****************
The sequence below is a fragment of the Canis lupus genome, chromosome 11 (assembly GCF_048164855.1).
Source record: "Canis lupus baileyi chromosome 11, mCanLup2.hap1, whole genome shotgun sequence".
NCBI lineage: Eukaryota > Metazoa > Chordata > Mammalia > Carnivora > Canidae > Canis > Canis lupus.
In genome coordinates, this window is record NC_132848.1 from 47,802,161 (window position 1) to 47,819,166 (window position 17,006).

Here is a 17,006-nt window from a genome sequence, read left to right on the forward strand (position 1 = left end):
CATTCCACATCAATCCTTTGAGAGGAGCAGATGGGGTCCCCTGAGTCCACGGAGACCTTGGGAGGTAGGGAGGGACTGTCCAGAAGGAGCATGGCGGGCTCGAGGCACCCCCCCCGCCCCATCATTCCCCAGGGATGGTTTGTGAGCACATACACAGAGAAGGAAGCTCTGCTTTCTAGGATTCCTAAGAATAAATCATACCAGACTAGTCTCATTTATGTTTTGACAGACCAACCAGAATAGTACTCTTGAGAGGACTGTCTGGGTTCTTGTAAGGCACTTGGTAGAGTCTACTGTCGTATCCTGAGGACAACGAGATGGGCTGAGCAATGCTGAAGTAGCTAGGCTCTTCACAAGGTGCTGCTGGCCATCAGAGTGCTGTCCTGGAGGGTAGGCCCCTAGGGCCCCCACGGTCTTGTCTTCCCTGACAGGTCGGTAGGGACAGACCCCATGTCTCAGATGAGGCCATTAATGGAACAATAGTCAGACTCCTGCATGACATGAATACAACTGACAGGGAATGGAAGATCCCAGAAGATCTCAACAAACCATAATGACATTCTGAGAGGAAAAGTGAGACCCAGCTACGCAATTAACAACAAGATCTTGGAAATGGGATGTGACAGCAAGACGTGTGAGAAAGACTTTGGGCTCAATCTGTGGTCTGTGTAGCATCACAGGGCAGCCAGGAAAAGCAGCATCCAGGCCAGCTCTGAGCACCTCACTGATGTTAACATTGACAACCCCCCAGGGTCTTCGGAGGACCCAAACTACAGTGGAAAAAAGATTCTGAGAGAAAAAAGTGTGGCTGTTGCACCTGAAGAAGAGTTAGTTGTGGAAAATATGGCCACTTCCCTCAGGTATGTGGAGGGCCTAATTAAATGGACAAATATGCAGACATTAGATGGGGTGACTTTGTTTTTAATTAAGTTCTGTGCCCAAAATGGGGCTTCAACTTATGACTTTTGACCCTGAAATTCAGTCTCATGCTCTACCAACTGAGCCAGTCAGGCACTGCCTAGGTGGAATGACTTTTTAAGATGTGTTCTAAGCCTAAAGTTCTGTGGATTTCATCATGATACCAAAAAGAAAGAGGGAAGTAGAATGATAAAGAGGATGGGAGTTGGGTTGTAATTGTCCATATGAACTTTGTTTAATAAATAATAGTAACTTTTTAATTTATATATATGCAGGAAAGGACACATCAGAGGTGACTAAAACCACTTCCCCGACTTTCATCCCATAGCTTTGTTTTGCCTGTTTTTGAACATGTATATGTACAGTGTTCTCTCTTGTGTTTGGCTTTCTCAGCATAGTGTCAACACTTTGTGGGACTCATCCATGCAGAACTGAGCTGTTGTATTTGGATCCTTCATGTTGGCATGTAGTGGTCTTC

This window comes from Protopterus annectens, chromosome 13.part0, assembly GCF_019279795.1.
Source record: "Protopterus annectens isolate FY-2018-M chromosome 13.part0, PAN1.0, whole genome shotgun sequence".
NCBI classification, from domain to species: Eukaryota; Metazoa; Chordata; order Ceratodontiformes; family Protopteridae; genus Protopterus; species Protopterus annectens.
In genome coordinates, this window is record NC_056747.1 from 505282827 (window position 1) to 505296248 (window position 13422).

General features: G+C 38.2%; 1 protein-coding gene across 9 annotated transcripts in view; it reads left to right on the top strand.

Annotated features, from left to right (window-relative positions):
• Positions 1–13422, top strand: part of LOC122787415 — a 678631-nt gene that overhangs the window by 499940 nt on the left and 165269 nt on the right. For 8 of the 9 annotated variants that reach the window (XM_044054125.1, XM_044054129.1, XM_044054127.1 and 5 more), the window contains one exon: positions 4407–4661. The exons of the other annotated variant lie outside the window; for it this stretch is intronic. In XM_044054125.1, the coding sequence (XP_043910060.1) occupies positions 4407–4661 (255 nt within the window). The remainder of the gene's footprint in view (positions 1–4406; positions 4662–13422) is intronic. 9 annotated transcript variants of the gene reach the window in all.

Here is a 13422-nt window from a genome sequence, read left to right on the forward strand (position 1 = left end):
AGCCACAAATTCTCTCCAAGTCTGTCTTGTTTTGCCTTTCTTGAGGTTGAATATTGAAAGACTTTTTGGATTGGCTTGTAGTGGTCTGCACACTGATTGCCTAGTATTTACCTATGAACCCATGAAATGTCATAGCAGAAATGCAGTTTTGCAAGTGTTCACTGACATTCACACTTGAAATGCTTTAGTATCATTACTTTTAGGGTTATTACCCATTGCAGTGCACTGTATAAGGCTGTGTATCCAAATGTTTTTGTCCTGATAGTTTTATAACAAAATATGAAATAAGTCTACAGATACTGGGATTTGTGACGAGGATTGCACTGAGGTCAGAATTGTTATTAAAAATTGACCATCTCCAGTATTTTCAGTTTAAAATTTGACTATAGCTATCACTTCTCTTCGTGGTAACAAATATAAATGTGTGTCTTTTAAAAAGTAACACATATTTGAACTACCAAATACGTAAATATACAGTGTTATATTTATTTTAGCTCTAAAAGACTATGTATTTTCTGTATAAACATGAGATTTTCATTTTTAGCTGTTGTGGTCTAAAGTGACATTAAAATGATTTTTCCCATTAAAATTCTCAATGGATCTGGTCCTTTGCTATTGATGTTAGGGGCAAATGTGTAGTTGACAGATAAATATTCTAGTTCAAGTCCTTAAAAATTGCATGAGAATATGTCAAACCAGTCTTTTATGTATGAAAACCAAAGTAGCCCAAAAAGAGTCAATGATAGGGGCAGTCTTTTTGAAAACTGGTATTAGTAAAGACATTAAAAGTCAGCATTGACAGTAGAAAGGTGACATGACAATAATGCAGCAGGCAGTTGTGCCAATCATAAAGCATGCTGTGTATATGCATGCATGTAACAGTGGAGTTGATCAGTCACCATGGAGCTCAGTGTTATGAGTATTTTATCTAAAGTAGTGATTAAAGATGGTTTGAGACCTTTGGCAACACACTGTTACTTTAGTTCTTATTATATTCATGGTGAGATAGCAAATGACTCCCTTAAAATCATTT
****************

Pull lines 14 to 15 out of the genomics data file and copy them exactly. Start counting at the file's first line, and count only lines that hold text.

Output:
Here is a 13422-nt window from a genome sequence, read left to right on the forward strand (position 1 = left end):
AGCCACAAATTCTCTCCAAGTCTGTCTTGTTTTGCCTTTCTTGAGGTTGAATATTGAAAGACTTTTTGGATTGGCTTGTAGTGGTCTGCACACTGATTGCCTAGTATTTACCTATGAACCCATGAAATGTCATAGCAGAAATGCAGTTTTGCAAGTGTTCACTGACATTCACACTTGAAATGCTTTAGTATCATTACTTTTAGGGTTATTACCCATTGCAGTGCACTGTATAAGGCTGTGTATCCAAATGTTTTTGTCCTGATAGTTTTATAACAAAATATGAAATAAGTCTACAGATACTGGGATTTGTGACGAGGATTGCACTGAGGTCAGAATTGTTATTAAAAATTGACCATCTCCAGTATTTTCAGTTTAAAATTTGACTATAGCTATCACTTCTCTTCGTGGTAACAAATATAAATGTGTGTCTTTTAAAAAGTAACACATATTTGAACTACCAAATACGTAAATATACAGTGTTATATTTATTTTAGCTCTAAAAGACTATGTATTTTCTGTATAAACATGAGATTTTCATTTTTAGCTGTTGTGGTCTAAAGTGACATTAAAATGATTTTTCCCATTAAAATTCTCAATGGATCTGGTCCTTTGCTATTGATGTTAGGGGCAAATGTGTAGTTGACAGATAAATATTCTAGTTCAAGTCCTTAAAAATTGCATGAGAATATGTCAAACCAGTCTTTTATGTATGAAAACCAAAGTAGCCCAAAAAGAGTCAATGATAGGGGCAGTCTTTTTGAAAACTGGTATTAGTAAAGACATTAAAAGTCAGCATTGACAGTAGAAAGGTGACATGACAATAATGCAGCAGGCAGTTGTGCCAATCATAAAGCATGCTGTGTATATGCATGCATGTAACAGTGGAGTTGATCAGTCACCATGGAGCTCAGTGTTATGAGTATTTTATCTAAAGTAGTGATTAAAGATGGTTTGAGACCTTTGGCAACACACTGTTACTTTAGTTCTTATTATATTCATGGTGAGATAGCAAATGACTCCCTTAAAATCATTT